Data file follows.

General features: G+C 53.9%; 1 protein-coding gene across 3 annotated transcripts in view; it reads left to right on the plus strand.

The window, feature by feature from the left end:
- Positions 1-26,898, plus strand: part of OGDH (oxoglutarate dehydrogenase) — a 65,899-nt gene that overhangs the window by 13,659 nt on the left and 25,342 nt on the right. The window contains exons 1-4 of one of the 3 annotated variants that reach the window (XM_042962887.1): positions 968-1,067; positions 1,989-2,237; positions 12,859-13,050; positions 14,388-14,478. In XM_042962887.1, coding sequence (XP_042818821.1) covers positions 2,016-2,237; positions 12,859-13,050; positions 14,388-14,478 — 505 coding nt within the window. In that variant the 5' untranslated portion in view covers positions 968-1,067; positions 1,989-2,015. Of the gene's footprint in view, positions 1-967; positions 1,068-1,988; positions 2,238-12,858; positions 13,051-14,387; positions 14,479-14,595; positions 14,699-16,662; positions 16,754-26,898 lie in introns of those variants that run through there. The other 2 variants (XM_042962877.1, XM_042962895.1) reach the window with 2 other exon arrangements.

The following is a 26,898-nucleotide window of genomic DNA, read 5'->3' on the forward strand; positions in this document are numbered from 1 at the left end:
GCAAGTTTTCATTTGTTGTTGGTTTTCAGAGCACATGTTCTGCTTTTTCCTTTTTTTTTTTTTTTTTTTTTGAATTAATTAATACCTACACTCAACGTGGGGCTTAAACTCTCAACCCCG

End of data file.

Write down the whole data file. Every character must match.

General features: G+C 53.9%; 1 protein-coding gene across 3 annotated transcripts in view; it reads left to right on the plus strand.

The window, feature by feature from the left end:
- Positions 1-26,898, plus strand: part of OGDH (oxoglutarate dehydrogenase) — a 65,899-nt gene that overhangs the window by 13,659 nt on the left and 25,342 nt on the right. The window contains exons 1-4 of one of the 3 annotated variants that reach the window (XM_042962887.1): positions 968-1,067; positions 1,989-2,237; positions 12,859-13,050; positions 14,388-14,478. In XM_042962887.1, coding sequence (XP_042818821.1) covers positions 2,016-2,237; positions 12,859-13,050; positions 14,388-14,478 — 505 coding nt within the window. In that variant the 5' untranslated portion in view covers positions 968-1,067; positions 1,989-2,015. Of the gene's footprint in view, positions 1-967; positions 1,068-1,988; positions 2,238-12,858; positions 13,051-14,387; positions 14,479-14,595; positions 14,699-16,662; positions 16,754-26,898 lie in introns of those variants that run through there. The other 2 variants (XM_042962877.1, XM_042962895.1) reach the window with 2 other exon arrangements.

The following is a 26,898-nucleotide window of genomic DNA, read 5'->3' on the forward strand; positions in this document are numbered from 1 at the left end:
GCAAGTTTTCATTTGTTGTTGGTTTTCAGAGCACATGTTCTGCTTTTTCCTTTTTTTTTTTTTTTTTTTTTGAATTAATTAATACCTACACTCAACGTGGGGCTTAAACTCTCAACCCCG